We all knew it was going to happen, we were just waiting for when it was going to happen. Well, it has happened: the US Telecom giants have formed themselves together into a trade body called USTelecom to go head to head against the FCC in its fight for net neutrality.
AT&T and Verizon are among other telcos that are upset about the FCC’s landmark ruling about what ISPs can and can’t do in the United States by reclassifying them as common carriers.
The new regulations the FCC is planning on enforcing will impact the ISPs bottom lines, so the legal challenges were expected. The new legislation will prevent ISPs from treating certain websites differently from others, and charging companies like Netflix for the privilege of streaming to their customers.
USTelecom’s new “protective petition” lawsuit was filed on Monday, but isn’t the first to sue the FCC. It follows a similar lawsuit lobbed at the FCC by a Texas ISP, Alamo Broadband.
US broadband companies like AT&T and Verizon are furious about being reclassified as common carriers because of the heavy regulations imposed on them. They say that in the lawsuit that the move “violates federal law, including, but not limited to, the Constitution, the Communications Act of 1934, as amended, and FCC regulations promulgated thereunder.”
USTelecom is demanding is demanding that the FCC’s Open Internet Order be reviewed because they claim that it is “arbitrary, capricious, and an abuse of discretion.”
While net neutrality regulation may be the hallmark feature of the Open Internet Order, it also enforces things such as clearer pricing for broadband packages. The big telcos would like to get rid of this before it becomes law, and before it does so, it must be scrutinized by Congress.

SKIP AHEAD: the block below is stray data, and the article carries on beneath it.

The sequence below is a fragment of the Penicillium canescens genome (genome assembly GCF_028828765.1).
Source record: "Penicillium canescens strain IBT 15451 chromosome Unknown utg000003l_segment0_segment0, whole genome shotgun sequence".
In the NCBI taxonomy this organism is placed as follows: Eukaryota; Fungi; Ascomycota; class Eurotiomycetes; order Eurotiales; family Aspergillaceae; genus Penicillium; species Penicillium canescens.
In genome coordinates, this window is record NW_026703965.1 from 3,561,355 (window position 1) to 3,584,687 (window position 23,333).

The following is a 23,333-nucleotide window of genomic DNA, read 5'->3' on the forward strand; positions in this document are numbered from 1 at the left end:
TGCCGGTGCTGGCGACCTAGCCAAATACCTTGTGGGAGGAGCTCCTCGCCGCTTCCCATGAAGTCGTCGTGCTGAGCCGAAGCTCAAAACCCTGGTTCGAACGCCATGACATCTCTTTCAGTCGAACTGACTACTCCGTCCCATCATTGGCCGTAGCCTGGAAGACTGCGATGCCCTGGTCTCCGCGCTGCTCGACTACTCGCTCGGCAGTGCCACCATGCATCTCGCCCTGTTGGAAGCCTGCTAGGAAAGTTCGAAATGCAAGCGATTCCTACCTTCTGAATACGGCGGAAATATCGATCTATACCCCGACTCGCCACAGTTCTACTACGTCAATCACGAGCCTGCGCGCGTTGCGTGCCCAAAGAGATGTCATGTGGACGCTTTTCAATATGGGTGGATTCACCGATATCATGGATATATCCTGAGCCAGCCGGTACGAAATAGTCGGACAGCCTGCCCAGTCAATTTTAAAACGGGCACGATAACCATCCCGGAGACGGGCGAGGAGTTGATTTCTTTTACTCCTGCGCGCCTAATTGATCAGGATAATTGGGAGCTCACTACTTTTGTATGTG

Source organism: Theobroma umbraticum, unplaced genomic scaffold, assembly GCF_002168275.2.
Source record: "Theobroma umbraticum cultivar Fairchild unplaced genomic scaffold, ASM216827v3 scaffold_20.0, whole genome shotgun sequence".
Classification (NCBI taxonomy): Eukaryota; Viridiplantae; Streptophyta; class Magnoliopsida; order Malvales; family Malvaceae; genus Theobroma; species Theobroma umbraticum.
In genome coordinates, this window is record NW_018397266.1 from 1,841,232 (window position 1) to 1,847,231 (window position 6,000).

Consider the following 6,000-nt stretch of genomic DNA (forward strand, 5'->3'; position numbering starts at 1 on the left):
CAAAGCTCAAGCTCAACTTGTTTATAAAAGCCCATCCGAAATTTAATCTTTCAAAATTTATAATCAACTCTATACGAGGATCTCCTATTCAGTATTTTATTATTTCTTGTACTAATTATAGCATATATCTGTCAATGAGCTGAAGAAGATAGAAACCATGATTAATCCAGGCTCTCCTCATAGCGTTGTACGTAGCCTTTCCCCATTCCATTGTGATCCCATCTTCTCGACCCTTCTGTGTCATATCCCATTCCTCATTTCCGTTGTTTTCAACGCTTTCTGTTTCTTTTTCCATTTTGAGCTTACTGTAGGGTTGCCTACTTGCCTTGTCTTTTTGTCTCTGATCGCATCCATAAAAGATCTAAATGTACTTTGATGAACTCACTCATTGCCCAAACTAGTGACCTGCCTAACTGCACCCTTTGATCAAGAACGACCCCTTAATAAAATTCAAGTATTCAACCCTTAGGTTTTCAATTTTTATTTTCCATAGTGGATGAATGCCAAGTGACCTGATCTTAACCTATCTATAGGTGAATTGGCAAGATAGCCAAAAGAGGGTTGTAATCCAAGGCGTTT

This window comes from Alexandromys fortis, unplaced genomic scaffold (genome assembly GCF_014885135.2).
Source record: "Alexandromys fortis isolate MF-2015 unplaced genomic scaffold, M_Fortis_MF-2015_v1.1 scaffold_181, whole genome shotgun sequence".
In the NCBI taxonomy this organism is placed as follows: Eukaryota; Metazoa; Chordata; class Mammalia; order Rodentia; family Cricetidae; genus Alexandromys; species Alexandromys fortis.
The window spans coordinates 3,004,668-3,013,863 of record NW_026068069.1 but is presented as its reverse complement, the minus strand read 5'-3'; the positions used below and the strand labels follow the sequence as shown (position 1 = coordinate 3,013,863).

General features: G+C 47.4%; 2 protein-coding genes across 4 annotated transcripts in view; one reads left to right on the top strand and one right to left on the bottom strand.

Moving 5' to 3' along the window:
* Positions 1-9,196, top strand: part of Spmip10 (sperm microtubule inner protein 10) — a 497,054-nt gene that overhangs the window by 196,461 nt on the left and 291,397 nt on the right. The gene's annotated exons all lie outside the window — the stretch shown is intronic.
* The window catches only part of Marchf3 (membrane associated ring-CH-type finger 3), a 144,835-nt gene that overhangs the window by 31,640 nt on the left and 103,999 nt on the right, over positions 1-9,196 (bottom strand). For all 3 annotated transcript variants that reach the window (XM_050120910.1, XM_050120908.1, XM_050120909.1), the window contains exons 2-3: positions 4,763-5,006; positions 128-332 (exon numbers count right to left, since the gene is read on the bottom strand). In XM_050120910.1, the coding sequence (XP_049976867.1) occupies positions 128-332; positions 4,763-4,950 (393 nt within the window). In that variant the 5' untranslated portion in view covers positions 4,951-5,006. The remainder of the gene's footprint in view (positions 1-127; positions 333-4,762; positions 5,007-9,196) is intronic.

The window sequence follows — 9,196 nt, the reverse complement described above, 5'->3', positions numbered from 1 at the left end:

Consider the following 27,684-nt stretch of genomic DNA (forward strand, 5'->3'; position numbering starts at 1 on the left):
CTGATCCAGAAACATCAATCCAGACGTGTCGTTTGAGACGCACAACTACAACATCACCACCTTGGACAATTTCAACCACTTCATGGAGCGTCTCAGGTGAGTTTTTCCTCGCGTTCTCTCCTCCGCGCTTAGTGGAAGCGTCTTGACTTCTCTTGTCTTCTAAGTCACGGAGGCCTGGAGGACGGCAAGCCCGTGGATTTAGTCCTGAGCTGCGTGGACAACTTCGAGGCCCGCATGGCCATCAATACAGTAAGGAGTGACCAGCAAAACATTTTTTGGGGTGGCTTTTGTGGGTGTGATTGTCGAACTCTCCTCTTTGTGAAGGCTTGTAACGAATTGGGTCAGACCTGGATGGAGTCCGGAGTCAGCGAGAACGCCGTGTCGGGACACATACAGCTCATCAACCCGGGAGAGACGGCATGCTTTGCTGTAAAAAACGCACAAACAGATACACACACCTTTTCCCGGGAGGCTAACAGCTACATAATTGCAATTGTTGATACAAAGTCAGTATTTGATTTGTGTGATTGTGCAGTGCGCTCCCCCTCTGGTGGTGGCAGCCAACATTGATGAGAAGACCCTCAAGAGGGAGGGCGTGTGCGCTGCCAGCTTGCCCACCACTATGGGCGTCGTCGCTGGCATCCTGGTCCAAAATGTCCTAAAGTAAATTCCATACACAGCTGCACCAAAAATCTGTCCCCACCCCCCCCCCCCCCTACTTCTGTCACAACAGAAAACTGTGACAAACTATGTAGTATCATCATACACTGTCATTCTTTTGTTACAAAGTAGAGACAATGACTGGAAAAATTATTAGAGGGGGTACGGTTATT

“We do not believe the Federal Communications Commission’s move to utility-style regulation invoking Title II authority is legally sustainable,” USTelecom President Walter McCormick said in a statement. “Therefore, we are filing a petition to protect our procedural rights in challenging the recently adopted open Internet order.”
Over at the Washington Post, Matt Wood, policy director of the group Free Press, said that “these companies have threatened all along to sue over the FCC’s decision, even though that decision is supported by millions of people and absolutely essential for our economy. Apparently some of them couldn’t wait to make good on that threat.”
Because there was only a couple month window to file a petition against the FCC, the current one is a placeholder of sorts until USTelecom can get together a larger lawsuit to hit the FCC with.
We will have to wait and see how things turn out. Hopefully the FCC and its chairman, Tom Wheeler, can push through this and continue down its path of maintaining a free and open internet, but the industry lobbyists can be very powerful.
Cartoon of Tom Wheeler courtesy of DonkeyHotey.